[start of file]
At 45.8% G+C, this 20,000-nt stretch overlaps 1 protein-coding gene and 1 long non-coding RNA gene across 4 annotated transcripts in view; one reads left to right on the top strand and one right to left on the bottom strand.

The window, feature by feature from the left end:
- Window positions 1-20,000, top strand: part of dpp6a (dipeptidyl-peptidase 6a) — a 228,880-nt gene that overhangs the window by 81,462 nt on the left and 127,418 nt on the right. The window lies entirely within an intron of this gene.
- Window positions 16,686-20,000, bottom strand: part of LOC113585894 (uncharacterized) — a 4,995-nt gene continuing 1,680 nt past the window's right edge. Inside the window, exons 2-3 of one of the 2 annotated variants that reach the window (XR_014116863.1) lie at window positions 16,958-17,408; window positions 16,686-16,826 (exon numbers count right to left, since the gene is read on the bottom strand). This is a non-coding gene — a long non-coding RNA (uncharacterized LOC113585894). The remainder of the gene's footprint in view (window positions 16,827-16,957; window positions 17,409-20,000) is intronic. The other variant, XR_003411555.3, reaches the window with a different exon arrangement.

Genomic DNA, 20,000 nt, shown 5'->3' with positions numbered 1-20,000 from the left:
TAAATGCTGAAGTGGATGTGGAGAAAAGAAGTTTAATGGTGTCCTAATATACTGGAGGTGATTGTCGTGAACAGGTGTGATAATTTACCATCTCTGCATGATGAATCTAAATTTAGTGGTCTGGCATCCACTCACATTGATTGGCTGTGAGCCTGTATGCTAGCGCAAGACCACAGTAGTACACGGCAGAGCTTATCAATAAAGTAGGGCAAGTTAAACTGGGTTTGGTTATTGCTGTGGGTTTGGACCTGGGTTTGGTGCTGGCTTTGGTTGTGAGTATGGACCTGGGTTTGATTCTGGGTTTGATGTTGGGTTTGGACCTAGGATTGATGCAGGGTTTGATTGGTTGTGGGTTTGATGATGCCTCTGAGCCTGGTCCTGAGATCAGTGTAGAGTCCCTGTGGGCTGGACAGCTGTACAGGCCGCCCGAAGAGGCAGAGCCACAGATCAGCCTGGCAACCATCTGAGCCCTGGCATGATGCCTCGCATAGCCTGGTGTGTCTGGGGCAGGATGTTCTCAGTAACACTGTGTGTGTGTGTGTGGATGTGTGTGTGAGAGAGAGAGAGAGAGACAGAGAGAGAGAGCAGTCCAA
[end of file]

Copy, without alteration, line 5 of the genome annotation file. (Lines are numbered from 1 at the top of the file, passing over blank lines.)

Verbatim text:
Genomic DNA, 20,000 nt, shown 5'->3' with positions numbered 1-20,000 from the left: